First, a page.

This post discusses the thermal background of a pair distribution function (PDF), taking the paper by K. Page, et al. [1] as the reference and noting down several aspects that are critical for understanding the topic. The paper was originally reporting an alternative way for coping with the incoherent inelastic background issue for the total scattering measurement for systems containing hydrogen. Here, the overall formulation of the one-dimensional (after isotropic averaging, see Appendix-J in the book by M. Dove for reference [2]) total scattering structure factor from Ref. [1] (Eqn. 11) is reproduced without extra details – one can refer to the paper for detailed derivation.

\[\begin{equation} \begin{aligned} S_R(Q) & = exp(-\langle\langle u_i^2\rangle\rangle Q^2)S(Q) + S_{I, coherent} + S_{I, incoherent}\nonumber\\ & = exp(-\langle\langle u_i^2\rangle\rangle Q^2)\frac{1}{N\langle b\rangle^2}\sum_i^N\sum_j^N\frac{sin(Q\,r_{ij})}{Q\,r_{ij}}\nonumber\\ & \hspace{0.5cm} + exp(-\langle\langle u_i^2\rangle\rangle Q^2)L + 1 - exp(-\langle\langle u_i^2\rangle\rangle Q^2)\nonumber\\ & \hspace{0.5cm} + S_{I, incoherent}\nonumber \end{aligned} \end{equation}\]


The multiplicative term \(exp(-\langle\langle u_i^2\rangle\rangle Q^2)\) originates from the atoms being away from ideal position (from which the structure factor is calculated), either statically or dynamically. But still, the resulted scattering is coherent and elastic, based on which Debye and Waller derived such a Gaussian dampening term of the scattering intensity as the function of \(Q\).


In practice, the scattering event has the contribution from the inelastic scattering resulted from the energy exchange with phonons. If considering the coherent contribution only, the energy-integrated intensity (the \(S_{I, coherent}\) term in the formulation above) can be approximated by \(1 - exp(-\langle\langle u_i^2\rangle\rangle Q^2)\). However, in practice, such an approximation may not exactly stand. For example, for time-of-flight instrument with detectors located at different scattering angle, one can always find that the thermal background of the total scattering function \(S(Q)\) is not sitting on the same level of background, which then obviously disagree with the indication by the approximation. So, in practice, a more generic ad hoc form of the thermal background corresponding to the coherent inelastic scattering contribution may be given as,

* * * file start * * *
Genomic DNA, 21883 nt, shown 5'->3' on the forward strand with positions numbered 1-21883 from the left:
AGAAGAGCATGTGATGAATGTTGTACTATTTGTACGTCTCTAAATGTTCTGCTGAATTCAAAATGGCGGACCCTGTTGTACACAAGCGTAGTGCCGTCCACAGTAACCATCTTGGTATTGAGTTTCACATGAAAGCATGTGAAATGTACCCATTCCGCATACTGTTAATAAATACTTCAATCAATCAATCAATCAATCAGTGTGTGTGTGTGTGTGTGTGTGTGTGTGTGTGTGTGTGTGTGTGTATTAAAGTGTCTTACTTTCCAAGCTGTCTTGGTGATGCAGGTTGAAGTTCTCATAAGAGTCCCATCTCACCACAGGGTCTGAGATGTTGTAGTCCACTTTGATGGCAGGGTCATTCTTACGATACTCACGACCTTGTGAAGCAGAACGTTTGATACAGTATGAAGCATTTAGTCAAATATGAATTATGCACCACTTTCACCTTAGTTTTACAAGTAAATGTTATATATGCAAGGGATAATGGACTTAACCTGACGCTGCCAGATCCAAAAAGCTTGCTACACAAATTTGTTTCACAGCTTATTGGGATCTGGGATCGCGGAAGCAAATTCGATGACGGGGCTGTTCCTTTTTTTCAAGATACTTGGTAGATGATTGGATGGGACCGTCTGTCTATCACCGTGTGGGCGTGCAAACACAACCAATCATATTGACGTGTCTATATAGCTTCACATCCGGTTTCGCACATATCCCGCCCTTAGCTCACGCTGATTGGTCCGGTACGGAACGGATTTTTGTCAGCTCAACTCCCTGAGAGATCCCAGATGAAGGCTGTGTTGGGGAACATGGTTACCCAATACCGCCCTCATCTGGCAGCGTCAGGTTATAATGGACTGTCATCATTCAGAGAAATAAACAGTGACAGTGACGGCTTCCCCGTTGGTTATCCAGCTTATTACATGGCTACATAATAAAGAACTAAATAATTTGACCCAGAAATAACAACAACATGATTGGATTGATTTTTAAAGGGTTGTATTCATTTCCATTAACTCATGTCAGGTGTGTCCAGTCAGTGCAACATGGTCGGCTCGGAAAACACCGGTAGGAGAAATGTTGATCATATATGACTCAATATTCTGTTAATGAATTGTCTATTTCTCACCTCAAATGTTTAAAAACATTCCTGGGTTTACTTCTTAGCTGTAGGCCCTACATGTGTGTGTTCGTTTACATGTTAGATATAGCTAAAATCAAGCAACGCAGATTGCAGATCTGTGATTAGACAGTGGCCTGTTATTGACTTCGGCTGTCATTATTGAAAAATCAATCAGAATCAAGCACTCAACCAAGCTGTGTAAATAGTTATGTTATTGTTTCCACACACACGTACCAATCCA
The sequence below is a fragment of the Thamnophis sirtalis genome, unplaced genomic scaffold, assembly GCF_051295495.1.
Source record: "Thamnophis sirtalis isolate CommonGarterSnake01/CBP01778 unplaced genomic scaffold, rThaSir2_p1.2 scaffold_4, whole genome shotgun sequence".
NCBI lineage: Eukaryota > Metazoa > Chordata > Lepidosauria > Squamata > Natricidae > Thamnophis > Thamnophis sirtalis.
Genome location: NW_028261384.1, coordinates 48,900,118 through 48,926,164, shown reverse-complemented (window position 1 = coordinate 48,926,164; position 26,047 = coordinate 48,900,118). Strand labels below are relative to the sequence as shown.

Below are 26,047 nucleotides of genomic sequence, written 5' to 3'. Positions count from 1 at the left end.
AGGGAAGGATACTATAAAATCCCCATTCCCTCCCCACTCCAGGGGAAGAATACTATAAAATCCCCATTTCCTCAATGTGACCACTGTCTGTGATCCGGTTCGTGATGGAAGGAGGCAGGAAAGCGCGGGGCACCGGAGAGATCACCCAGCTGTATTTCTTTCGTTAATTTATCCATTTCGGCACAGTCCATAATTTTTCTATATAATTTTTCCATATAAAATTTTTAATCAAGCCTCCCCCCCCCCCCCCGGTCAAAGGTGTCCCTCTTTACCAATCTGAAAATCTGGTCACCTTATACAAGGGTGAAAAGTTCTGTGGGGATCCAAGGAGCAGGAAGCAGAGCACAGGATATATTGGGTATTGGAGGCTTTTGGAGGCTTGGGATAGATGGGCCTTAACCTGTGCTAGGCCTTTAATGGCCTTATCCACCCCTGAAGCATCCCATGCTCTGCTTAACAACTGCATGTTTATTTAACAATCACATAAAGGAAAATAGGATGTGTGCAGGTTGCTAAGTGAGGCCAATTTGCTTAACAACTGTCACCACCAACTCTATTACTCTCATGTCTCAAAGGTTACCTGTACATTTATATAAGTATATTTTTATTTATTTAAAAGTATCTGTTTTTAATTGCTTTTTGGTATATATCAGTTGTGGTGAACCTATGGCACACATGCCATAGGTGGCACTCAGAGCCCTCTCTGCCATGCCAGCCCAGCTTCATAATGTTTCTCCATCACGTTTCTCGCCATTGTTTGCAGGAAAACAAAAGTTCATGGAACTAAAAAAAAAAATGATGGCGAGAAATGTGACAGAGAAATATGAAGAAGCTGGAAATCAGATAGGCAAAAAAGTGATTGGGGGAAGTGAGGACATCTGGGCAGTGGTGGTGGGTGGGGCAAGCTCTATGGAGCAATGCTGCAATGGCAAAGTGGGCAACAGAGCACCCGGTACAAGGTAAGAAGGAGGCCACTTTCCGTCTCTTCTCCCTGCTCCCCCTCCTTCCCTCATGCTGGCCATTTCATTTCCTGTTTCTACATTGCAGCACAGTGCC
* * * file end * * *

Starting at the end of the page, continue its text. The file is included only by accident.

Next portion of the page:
\[a - b\,exp(-c\,Q^2)\]

where \(a\), \(b\) and \(c\) are parameters that can be fitted given the extracted background curve – how to extract the background level is a separate issue. For example, one can use the background estimation tool available in OriginLab or some tools with some Python modules.


For sure, if the total scattering data is reduced in such a way that the high \(Q\) level is always to approach \(1\), e.g., by adjusting the packing fraction as the tweaking factor, one would have the parameter \(a\) above always being \(1\).


In practice, however, the actual background corresponding to the coherent inelastic scattering does not matter that much since the Fourier transform of such a background will always give signal limited to the very low-\(r\) region in real-space. As such, the ‘thermal background’ can be reconstructed automatically by the Fourier filter which is usually applied at the post-procerssing stage of the total scattering data reduction, by forcing the low-\(r\) region of the real-space function to follow the baseline. This is equivalent to multiplying a window function onto the real-space function, the inverse Fourier transform of which will then create the ‘thermal background’.


[1] K. Page, et al. J.Appl.Cryst.(2011).44, 532–539.

[2] Martin T. Dove. Structure and Dynamics: An Atomic View of Materials. 2002, Oxford University Press Inc., New York.